Ole Peters, London Mathematical Laboratory, London, UK
Supposedly, science and mathematics are of limited use in economics because of the human element, because the system responds to attempts of modelling it, because the effort is self-referential. My experience of difficulties in economics is different. Failing to replicate foundational results in the field, I have found that a number of problems are unresolved because economics got the mathematics wrong. In seminal papers from the 1700s to the 2000s basic mathematical errors have been propagated. The errors invalidate fundamental theorems.
Starting with the simple observation that no stochastic growth process is ergodic, I show a sequence of "big results" in economics that are undermined and topple in domino-like fashion. Part of this can be understood historically. Leading economists explicitly restricted formal economics to ergodic equilibrium models; since such models bear no resemblance to the actual economy, non-ergodic far-from equilibrium models are used in practice (the random walk was invented here). The result is conceptually self-contradictory and mathematically flawed.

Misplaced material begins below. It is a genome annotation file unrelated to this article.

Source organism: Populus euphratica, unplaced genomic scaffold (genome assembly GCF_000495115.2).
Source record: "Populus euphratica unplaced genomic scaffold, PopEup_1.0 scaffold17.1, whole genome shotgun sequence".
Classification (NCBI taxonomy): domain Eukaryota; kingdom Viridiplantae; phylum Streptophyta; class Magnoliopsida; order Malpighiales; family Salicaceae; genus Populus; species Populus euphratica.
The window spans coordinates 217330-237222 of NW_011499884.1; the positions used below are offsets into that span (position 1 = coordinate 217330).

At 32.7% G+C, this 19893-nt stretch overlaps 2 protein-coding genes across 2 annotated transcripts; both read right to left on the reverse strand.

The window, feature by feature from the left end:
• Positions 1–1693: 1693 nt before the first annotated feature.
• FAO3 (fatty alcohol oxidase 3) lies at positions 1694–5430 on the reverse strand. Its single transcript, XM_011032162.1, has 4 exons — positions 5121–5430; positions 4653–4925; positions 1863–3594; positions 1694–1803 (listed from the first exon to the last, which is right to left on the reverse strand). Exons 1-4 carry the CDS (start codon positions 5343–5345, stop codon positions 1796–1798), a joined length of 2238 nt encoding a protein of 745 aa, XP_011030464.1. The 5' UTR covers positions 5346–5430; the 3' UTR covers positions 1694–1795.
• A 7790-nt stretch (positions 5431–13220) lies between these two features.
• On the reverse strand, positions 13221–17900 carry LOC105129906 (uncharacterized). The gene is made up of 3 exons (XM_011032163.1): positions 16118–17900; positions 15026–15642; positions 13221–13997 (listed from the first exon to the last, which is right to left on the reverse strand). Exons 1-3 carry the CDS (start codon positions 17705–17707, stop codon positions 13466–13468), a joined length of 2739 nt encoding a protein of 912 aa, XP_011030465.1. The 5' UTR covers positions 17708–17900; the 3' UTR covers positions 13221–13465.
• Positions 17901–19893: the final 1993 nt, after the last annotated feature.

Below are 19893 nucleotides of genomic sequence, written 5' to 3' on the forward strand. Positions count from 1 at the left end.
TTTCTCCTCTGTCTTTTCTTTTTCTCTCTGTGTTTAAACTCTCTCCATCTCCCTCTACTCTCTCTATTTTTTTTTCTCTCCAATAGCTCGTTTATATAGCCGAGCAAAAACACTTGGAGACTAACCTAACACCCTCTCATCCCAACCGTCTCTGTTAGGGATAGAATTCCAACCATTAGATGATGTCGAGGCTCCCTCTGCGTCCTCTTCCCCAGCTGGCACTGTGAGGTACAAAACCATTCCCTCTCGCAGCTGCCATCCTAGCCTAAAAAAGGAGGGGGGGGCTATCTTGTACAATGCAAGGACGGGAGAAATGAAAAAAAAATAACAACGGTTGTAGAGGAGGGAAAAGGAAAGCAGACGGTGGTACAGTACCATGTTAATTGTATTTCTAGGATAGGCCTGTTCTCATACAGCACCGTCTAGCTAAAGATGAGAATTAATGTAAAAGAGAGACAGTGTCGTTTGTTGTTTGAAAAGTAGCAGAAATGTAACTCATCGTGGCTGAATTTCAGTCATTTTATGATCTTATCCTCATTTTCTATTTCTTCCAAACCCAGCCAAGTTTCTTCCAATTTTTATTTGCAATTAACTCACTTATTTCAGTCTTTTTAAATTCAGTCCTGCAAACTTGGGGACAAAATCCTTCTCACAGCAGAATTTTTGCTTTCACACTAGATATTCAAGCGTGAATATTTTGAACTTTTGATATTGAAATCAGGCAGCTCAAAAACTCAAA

In the seminar I will resolve the leverage problem and the St Petersburg paradox. I will show that Bernoulli (1738) made a small error that was corrected by Laplace (1814). The error was re-introduced by Menger (1934) and incorporated in v. Neumann and Morgenstern's (1944) axiomatic formulation of utility theory. From there it propagated to decision theory, game theory and thereby all major branches of economics. I will list further questions that we have addressed. I conclude that economics is hard, but less hard once basic mathematical errors are corrected.